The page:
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Wednesday, April 26

You are invited to attend the Spring 2023 Honors Symposium, which will be held on Wednesday, April 26 from 4-6 pm in MUC 214. Each of the Honors students who completed an Honors conference this semester will be sharing the results of their projects during this event, and we hope you'll come out to support them in their work.

Laura Luthy 4:00 pm

“Fighting Fire with Fire: The Effects of Myxococcus xanthus on E. coli infected Caco-2 Cells”

In this study, we investigated the effect of M. xanthus on E. coli infected human intestinal epithelial cells (Caco-2 cells). Using in vitro assays, we observed the growth and characteristics of Caco-2 cells after exposure to both bacteria. However, further experimentation is necessary to confirm and better understand the underlying mechanisms at play. These results have important implications for our understanding of how bacterial communities interact with host cells, and how these interactions can influence health outcomes. In particular, M. xanthus may have a beneficial effect on the gut microbiome, potentially providing a new avenue for the development of probiotics or other microbiome-based antimicrobial therapies.

Current major or area of academic interest: Biomedical sciences
Mentor: Eugene Burns

Maecee Johnson 4:15 pm

“Further Topics and Applications of Mathematical Analysis”

During this Honors Conference, we examined some results and applications that are not included in the Mathematical Analysis I course. Namely, we studied Nested Intervals and the Nested Intervals Property, a method for calculating square roots using a sequence, Euler’s Number as a limit of a sequence, Contractive sequences, and certain kinds of function limits.

Current major or area of academic interest: Mathematical Sciences with an Actuarial Concentration
Mentor:  Dr. John Whitaker

Elizabeth Sullivan 4:30 pm

“The effect of online, hybrid, or otherwise changed field experiences for undergraduate students in teacher education programs”

My proposal for further research is to determine how the development of specific pedagogical knowledge was impacted through various forms of clinical experience whether that be in-person, hybrid, or entirely virtual.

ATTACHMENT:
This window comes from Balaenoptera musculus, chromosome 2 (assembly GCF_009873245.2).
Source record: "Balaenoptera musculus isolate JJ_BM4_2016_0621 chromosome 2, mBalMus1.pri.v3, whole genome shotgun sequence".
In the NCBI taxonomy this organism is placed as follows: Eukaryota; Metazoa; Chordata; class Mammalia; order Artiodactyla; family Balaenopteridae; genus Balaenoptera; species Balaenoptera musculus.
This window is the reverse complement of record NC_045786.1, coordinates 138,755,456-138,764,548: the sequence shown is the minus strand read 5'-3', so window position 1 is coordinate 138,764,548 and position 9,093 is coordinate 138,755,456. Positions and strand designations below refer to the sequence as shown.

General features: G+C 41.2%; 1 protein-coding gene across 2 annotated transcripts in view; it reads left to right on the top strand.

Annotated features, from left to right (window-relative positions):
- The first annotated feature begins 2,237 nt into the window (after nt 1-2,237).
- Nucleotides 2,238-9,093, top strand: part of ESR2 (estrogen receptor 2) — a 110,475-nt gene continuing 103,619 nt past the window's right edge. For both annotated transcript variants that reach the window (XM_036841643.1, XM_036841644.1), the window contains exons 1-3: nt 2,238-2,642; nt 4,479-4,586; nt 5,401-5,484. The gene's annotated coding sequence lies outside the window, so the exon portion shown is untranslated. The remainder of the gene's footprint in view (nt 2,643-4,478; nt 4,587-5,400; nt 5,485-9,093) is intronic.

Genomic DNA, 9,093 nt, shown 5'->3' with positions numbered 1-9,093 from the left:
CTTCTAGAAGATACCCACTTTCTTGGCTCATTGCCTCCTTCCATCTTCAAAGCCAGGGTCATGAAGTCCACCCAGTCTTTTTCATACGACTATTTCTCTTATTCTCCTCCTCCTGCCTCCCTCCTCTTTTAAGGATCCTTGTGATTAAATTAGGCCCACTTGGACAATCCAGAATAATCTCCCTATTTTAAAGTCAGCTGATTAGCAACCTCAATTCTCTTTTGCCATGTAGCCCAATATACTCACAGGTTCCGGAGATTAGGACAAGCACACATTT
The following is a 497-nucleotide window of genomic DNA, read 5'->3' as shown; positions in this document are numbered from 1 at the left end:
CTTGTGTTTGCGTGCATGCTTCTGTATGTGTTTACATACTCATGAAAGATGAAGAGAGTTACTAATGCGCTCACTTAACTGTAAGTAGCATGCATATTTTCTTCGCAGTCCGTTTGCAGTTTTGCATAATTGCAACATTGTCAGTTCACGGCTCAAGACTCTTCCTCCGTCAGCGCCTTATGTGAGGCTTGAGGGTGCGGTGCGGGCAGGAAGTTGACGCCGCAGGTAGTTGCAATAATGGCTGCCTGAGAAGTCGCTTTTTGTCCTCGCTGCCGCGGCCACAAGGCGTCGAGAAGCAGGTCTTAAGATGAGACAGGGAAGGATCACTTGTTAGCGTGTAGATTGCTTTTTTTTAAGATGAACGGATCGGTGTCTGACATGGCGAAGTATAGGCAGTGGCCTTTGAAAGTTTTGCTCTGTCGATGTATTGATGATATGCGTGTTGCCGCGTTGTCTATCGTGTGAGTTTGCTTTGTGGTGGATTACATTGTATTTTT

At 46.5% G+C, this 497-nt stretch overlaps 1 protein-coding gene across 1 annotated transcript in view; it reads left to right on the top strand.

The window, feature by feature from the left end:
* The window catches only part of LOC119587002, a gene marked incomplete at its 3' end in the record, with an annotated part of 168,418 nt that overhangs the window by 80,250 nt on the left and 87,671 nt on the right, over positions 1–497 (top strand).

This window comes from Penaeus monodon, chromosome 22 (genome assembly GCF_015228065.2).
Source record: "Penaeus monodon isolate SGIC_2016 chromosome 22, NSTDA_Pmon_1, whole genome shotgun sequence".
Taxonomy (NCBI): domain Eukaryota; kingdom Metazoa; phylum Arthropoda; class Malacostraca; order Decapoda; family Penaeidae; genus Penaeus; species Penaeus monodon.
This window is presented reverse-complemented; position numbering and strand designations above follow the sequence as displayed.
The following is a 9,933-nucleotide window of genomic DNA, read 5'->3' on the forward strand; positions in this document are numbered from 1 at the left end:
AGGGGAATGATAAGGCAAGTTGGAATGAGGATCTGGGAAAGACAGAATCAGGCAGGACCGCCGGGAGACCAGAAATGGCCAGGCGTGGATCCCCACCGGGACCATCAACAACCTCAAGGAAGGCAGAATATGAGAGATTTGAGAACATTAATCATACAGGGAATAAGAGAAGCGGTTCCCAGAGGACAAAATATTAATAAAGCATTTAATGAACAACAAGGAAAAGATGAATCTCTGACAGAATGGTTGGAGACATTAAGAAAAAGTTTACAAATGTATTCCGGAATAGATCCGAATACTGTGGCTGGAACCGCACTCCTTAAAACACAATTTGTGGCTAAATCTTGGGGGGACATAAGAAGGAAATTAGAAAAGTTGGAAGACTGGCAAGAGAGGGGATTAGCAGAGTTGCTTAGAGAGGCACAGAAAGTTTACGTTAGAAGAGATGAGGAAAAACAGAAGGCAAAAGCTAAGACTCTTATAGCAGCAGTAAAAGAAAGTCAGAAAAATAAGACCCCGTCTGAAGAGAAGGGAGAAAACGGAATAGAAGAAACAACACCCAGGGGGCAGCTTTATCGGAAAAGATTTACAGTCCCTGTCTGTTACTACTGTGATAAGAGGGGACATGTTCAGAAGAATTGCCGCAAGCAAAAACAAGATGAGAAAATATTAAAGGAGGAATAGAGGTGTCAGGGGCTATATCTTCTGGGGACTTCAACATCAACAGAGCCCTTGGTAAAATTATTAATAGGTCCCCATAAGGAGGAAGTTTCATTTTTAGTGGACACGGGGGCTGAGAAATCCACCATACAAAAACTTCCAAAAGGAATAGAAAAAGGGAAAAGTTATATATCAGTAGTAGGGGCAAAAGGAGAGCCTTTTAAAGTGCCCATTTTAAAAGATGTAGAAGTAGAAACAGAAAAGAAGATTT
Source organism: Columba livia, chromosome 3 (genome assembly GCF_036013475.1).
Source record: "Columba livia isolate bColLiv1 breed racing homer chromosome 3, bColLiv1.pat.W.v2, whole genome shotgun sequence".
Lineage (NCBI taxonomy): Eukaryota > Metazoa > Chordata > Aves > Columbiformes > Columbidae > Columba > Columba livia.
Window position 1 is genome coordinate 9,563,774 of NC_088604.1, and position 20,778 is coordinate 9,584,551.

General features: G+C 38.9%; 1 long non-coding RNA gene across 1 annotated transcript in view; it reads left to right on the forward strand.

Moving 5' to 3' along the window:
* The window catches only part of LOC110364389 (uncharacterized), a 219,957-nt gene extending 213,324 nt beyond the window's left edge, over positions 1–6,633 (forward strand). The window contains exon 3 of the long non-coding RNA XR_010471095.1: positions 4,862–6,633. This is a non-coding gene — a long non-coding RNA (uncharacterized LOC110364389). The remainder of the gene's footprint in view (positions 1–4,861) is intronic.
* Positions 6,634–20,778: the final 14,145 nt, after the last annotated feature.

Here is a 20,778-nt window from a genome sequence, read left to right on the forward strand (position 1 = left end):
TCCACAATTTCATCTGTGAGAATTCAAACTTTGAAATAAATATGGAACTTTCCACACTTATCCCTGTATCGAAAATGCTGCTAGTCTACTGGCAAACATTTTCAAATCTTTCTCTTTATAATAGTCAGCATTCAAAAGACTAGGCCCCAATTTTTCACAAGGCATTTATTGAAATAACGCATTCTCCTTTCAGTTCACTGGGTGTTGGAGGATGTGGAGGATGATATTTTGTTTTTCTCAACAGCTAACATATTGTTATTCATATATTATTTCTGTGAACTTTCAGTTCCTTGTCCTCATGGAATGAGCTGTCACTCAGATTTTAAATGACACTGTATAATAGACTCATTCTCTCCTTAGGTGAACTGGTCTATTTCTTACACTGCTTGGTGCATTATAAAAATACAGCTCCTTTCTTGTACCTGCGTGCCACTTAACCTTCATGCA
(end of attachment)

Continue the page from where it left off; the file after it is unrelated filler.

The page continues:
Current major or area of academic interest: English/Humanities (Concentration in AYA English Education) 
Minor: Philosophy
Mentor: Jodi Dunham

First round of questions 4:45-4:55 pm

Logan Brown 4:55 pm

“The Importance of Graphical Optimization”

I will be comparing a simple 3D rendering engine I made as a personal project during the first semester to a newer rendition made with the knowledge gained throughout this semester to demonstrate the power of coding optimization and how it can improve performance.

Kyle Maroscher 5:10 pm

“The Rust Language’s Potential for Game Development”

I will be demonstrating the potential for Rust game development by showcasing the project I’ve made in the Bevy game engine over the course of the semester. This is a continuation of the previous semester’s project involving the exploration of alternative game engines.

Current major or area of academic interest: Gaming engineering and digital simulation
Mentor: Jason Witherell

Christopher Martens 5:25 pm

“Utilizing Artificial Intelligence to Generate Crochet Patterns”

I will be presenting my process of training artificial intelligence with a custom data set to generate its own crochet patterns.

Mentor: Jason Witherell

Makayla Aiken

“The Role of Occupational Therapy in Hospice/Palliative Care”

This project will include a presentation of a review of literature investigating the role of occupational therapy in hospice care including the common conditions, interventions, and barriers to reimbursement that are relevant to this area of practice. An interview of a healthcare professional working in hospice care and a tour of a hospice facility completed by the presenter will also be discussed as a lived experience with reflection of the literature examined.

Second round of questions 5:40 pm